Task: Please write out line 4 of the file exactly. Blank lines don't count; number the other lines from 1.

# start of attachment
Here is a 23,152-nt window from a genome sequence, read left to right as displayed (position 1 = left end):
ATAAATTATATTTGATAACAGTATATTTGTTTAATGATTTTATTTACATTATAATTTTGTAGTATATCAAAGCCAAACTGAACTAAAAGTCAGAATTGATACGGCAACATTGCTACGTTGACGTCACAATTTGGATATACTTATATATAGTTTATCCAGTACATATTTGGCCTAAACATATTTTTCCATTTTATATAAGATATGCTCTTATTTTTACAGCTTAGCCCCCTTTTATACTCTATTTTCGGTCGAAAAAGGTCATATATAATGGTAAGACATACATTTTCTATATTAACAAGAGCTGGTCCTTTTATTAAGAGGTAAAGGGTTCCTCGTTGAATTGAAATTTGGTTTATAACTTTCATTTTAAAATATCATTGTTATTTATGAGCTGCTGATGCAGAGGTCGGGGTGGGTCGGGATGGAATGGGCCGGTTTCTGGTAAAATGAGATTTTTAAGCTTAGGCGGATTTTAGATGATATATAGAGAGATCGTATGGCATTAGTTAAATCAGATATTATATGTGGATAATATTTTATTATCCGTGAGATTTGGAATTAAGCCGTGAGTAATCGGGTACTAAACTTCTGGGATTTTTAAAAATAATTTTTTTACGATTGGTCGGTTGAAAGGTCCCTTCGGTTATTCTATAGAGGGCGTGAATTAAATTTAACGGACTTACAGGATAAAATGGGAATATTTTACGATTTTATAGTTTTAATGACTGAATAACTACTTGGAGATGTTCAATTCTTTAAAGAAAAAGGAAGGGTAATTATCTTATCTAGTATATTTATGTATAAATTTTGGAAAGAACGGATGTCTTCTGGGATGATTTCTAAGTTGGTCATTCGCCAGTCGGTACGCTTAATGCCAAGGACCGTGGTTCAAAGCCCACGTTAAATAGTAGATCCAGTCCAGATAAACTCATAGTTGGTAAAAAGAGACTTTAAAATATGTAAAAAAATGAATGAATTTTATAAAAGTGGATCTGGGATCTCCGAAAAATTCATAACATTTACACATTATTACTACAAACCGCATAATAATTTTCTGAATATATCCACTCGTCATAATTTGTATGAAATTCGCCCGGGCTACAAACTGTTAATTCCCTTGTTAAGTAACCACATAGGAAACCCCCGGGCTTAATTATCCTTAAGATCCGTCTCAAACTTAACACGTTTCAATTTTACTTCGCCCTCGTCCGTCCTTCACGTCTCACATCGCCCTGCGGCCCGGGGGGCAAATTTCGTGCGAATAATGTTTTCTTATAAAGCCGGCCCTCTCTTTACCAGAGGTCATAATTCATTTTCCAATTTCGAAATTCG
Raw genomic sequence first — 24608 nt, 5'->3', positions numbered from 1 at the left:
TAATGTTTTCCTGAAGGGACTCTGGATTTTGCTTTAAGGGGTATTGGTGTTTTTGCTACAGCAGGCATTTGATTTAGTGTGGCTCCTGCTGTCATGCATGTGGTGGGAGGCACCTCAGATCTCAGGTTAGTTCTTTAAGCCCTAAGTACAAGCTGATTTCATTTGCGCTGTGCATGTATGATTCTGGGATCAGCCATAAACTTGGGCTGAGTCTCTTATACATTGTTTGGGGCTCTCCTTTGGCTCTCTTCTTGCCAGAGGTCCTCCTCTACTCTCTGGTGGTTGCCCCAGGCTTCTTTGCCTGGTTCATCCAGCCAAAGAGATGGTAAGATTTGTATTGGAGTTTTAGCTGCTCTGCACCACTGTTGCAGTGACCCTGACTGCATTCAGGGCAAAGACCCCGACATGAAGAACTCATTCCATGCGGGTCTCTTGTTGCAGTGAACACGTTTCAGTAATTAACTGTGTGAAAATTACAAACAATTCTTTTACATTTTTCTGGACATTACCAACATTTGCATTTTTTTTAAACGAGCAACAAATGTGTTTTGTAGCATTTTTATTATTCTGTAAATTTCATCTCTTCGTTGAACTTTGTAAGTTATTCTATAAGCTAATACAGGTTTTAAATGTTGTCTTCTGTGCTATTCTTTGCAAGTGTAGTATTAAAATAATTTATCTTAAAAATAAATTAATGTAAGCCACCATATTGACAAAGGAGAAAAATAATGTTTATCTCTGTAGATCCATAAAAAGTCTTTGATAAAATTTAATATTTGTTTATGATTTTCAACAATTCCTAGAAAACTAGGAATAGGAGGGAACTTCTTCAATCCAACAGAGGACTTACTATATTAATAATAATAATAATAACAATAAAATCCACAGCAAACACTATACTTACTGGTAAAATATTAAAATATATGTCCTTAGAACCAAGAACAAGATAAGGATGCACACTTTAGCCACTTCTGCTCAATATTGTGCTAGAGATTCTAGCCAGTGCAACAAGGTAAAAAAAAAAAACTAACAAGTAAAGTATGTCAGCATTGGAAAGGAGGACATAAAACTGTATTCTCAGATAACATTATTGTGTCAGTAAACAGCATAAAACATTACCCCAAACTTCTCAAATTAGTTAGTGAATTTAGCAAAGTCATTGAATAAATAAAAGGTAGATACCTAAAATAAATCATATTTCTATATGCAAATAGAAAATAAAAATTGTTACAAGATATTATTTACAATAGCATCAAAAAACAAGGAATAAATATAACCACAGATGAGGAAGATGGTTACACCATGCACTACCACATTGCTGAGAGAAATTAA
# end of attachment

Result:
TAATGTTTTCCTGAAGGGACTCTGGATTTTGCTTTAAGGGGTATTGGTGTTTTTGCTACAGCAGGCATTTGATTTAGTGTGGCTCCTGCTGTCATGCATGTGGTGGGAGGCACCTCAGATCTCAGGTTAGTTCTTTAAGCCCTAAGTACAAGCTGATTTCATTTGCGCTGTGCATGTATGATTCTGGGATCAGCCATAAACTTGGGCTGAGTCTCTTATACATTGTTTGGGGCTCTCCTTTGGCTCTCTTCTTGCCAGAGGTCCTCCTCTACTCTCTGGTGGTTGCCCCAGGCTTCTTTGCCTGGTTCATCCAGCCAAAGAGATGGTAAGATTTGTATTGGAGTTTTAGCTGCTCTGCACCACTGTTGCAGTGACCCTGACTGCATTCAGGGCAAAGACCCCGACATGAAGAACTCATTCCATGCGGGTCTCTTGTTGCAGTGAACACGTTTCAGTAATTAACTGTGTGAAAATTACAAACAATTCTTTTACATTTTTCTGGACATTACCAACATTTGCATTTTTTTTAAACGAGCAACAAATGTGTTTTGTAGCATTTTTATTATTCTGTAAATTTCATCTCTTCGTTGAACTTTGTAAGTTATTCTATAAGCTAATACAGGTTTTAAATGTTGTCTTCTGTGCTATTCTTTGCAAGTGTAGTATTAAAATAATTTATCTTAAAAATAAATTAATGTAAGCCACCATATTGACAAAGGAGAAAAATAATGTTTATCTCTGTAGATCCATAAAAAGTCTTTGATAAAATTTAATATTTGTTTATGATTTTCAACAATTCCTAGAAAACTAGGAATAGGAGGGAACTTCTTCAATCCAACAGAGGACTTACTATATTAATAATAATAATAATAACAATAAAATCCACAGCAAACACTATACTTACTGGTAAAATATTAAAATATATGTCCTTAGAACCAAGAACAAGATAAGGATGCACACTTTAGCCACTTCTGCTCAATATTGTGCTAGAGATTCTAGCCAGTGCAACAAGGTAAAAAAAAAAAACTAACAAGTAAAGTATGTCAGCATTGGAAAGGAGGACATAAAACTGTATTCTCAGATAACATTATTGTGTCAGTAAACAGCATAAAACATTACCCCAAACTTCTCAAATTAGTTAGTGAATTTAGCAAAGTCATTGAATAAATAAAAGGTAGATACCTAAAATAAATCATATTTCTATATGCAAATAGAAAATAAAAATTGTTACAAGATATTATTTACAATAGCATCAAAAAACAAGGAATAAATATAACCACAGATGAGGAAGATGGTTACACCATGCACTACCACATTGCTGAGAGAAATTAA